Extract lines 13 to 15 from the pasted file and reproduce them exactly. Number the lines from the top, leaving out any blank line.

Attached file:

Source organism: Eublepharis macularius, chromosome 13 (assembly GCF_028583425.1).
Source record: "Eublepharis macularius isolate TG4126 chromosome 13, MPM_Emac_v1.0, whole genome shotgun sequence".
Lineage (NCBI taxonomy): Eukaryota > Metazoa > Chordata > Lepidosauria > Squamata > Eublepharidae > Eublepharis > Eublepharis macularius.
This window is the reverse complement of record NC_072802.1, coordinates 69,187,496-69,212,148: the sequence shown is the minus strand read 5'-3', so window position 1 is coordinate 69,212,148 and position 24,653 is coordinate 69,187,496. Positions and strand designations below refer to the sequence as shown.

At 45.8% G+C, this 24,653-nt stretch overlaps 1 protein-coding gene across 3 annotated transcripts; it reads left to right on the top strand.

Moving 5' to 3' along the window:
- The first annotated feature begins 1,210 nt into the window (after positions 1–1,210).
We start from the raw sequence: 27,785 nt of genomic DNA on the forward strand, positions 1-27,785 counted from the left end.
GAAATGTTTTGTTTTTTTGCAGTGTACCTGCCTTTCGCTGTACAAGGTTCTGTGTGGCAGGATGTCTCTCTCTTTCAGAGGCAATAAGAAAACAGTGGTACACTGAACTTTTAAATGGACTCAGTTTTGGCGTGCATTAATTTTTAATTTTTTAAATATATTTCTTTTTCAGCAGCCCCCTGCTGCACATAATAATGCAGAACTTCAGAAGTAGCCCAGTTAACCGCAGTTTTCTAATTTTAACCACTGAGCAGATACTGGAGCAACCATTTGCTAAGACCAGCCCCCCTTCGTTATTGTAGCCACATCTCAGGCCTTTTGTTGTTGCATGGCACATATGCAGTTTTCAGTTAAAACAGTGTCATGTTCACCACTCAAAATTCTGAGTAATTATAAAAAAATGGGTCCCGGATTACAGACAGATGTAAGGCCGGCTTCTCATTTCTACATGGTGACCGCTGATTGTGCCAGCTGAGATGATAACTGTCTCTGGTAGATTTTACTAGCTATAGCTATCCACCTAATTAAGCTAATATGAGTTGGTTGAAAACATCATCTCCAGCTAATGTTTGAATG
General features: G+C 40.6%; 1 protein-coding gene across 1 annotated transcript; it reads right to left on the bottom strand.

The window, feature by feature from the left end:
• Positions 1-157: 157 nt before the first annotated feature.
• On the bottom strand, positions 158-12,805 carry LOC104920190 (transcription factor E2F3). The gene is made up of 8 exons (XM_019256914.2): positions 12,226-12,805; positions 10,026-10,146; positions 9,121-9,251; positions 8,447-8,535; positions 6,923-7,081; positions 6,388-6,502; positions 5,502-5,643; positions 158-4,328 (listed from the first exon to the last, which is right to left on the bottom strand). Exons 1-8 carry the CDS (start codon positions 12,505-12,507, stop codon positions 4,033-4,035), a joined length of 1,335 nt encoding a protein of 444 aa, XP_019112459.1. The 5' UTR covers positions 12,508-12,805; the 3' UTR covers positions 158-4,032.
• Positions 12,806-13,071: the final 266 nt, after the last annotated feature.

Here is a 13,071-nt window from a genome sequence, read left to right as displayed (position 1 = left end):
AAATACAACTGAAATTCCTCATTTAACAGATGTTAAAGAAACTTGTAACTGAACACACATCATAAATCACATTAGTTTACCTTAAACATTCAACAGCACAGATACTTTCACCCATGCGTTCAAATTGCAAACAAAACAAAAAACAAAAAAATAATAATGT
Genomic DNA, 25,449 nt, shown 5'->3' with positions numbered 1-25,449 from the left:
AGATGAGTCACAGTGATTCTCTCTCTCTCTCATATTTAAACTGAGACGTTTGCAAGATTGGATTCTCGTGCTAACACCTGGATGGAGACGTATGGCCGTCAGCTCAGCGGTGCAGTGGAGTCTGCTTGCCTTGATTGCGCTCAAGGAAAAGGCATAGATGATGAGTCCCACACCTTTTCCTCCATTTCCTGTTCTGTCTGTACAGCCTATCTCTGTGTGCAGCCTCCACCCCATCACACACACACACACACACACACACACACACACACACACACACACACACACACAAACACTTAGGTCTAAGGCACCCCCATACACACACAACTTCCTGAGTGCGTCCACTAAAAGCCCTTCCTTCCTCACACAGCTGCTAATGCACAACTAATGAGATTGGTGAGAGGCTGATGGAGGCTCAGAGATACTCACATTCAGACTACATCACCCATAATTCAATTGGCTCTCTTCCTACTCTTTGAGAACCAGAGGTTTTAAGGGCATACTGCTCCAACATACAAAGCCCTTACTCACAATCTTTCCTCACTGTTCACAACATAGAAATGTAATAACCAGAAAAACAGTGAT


• On the bottom strand, positions 158-12,805 carry LOC104920190 (transcription factor E2F3). The gene is made up of 8 exons (XM_019256914.2): positions 12,226-12,805; positions 10,026-10,146; positions 9,121-9,251; positions 8,447-8,535; positions 6,923-7,081; positions 6,388-6,502; positions 5,502-5,643; positions 158-4,328 (listed from the first exon to the last, which is right to left on the bottom strand). Exons 1-8 carry the CDS (start codon positions 12,505-12,507, stop codon positions 4,033-4,035), a joined length of 1,335 nt encoding a protein of 444 aa, XP_019112459.1. The 5' UTR covers positions 12,508-12,805; the 3' UTR covers positions 158-4,032.
• Positions 12,806-13,071: the final 266 nt, after the last annotated feature.

Here is a 13,071-nt window from a genome sequence, read left to right as displayed (position 1 = left end):